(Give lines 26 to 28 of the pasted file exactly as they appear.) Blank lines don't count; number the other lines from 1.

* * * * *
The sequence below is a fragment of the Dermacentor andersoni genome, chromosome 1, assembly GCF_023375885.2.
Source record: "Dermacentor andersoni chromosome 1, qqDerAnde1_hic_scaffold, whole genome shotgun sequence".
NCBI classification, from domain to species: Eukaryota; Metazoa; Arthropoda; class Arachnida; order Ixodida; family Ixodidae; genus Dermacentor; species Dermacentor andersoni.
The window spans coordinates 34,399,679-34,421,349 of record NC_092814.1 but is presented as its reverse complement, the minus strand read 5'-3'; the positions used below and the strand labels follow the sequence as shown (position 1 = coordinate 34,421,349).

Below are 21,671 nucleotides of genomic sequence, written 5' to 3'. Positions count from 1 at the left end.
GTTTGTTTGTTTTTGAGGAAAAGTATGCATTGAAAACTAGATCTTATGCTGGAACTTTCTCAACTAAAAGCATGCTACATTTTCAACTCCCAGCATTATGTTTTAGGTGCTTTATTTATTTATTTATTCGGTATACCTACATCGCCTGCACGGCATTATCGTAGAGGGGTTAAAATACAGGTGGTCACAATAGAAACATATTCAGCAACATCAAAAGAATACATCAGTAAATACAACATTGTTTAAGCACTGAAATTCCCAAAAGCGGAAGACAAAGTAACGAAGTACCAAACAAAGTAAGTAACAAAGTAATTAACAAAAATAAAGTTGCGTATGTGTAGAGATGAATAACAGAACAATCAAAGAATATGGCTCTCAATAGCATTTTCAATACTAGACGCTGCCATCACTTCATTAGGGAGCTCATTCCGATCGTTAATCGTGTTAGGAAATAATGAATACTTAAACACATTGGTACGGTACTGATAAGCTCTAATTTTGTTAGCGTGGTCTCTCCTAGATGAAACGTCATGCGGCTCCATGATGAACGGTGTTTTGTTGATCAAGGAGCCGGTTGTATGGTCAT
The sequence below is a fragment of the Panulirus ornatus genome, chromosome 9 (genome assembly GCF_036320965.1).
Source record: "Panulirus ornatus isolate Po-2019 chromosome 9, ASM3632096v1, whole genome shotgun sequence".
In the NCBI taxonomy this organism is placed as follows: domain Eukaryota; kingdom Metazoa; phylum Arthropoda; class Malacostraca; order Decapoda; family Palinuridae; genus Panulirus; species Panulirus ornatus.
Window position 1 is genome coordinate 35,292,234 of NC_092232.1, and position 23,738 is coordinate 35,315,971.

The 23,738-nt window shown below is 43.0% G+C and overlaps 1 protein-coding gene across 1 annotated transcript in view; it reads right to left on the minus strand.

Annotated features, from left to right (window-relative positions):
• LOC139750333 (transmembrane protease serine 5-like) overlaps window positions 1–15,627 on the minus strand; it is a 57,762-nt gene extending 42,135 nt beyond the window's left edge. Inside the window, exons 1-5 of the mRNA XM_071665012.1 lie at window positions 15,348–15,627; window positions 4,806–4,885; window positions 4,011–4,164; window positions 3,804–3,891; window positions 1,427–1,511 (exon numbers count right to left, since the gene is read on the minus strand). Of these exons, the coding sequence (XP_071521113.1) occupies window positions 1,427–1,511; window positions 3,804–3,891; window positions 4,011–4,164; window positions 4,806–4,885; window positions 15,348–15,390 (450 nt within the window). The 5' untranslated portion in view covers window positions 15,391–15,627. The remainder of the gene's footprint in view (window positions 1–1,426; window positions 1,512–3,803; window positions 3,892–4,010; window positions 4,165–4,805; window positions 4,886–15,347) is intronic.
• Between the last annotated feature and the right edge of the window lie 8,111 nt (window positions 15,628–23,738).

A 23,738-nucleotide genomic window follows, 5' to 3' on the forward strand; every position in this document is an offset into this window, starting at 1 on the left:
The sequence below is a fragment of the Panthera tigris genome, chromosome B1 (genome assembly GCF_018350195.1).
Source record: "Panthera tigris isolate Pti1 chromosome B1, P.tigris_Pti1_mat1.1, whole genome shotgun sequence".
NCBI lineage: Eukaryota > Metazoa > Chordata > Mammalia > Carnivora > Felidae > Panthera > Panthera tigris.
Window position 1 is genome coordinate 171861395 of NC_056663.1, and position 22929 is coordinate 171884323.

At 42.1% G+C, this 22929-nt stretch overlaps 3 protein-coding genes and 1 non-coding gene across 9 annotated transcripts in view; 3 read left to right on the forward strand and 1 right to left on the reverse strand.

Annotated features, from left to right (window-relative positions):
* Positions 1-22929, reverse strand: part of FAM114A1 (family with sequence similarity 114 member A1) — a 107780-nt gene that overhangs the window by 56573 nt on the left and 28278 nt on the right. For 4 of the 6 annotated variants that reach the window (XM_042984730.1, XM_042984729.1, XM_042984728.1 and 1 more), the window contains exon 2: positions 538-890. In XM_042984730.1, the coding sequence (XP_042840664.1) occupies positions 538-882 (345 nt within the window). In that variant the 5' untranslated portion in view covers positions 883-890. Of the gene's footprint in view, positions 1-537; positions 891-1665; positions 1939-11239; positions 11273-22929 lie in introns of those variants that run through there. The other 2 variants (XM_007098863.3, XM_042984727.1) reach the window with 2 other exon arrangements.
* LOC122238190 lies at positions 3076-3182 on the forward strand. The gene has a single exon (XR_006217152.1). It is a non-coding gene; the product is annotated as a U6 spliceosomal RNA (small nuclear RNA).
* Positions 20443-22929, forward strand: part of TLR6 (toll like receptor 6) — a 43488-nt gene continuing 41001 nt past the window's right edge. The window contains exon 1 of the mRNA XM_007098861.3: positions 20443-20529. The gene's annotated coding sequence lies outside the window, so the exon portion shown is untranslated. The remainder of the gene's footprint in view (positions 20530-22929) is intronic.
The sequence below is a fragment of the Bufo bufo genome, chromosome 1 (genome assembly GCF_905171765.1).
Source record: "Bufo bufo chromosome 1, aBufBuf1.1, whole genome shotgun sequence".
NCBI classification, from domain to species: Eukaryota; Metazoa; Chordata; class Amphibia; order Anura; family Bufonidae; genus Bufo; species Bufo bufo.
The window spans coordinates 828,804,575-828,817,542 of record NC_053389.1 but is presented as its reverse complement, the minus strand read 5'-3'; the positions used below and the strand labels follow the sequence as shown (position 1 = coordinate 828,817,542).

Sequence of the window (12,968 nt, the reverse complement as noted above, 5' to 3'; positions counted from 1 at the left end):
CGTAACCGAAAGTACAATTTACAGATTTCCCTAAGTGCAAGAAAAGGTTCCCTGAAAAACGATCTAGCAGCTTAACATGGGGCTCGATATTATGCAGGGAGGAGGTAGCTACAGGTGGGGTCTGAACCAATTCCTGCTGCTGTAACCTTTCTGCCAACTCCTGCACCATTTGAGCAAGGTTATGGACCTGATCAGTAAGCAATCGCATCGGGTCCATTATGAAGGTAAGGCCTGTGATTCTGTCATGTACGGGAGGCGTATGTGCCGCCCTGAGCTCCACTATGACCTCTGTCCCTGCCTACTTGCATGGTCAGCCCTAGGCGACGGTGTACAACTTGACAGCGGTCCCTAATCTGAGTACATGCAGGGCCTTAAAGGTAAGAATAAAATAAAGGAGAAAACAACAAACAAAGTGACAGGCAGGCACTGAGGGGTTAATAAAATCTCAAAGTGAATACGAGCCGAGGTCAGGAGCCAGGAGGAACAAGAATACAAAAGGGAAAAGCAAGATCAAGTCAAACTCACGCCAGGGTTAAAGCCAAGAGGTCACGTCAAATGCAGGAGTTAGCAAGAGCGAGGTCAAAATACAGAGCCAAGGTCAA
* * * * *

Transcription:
Source record: "Bufo bufo chromosome 1, aBufBuf1.1, whole genome shotgun sequence".
NCBI classification, from domain to species: Eukaryota; Metazoa; Chordata; class Amphibia; order Anura; family Bufonidae; genus Bufo; species Bufo bufo.
The window spans coordinates 828,804,575-828,817,542 of record NC_053389.1 but is presented as its reverse complement, the minus strand read 5'-3'; the positions used below and the strand labels follow the sequence as shown (position 1 = coordinate 828,817,542).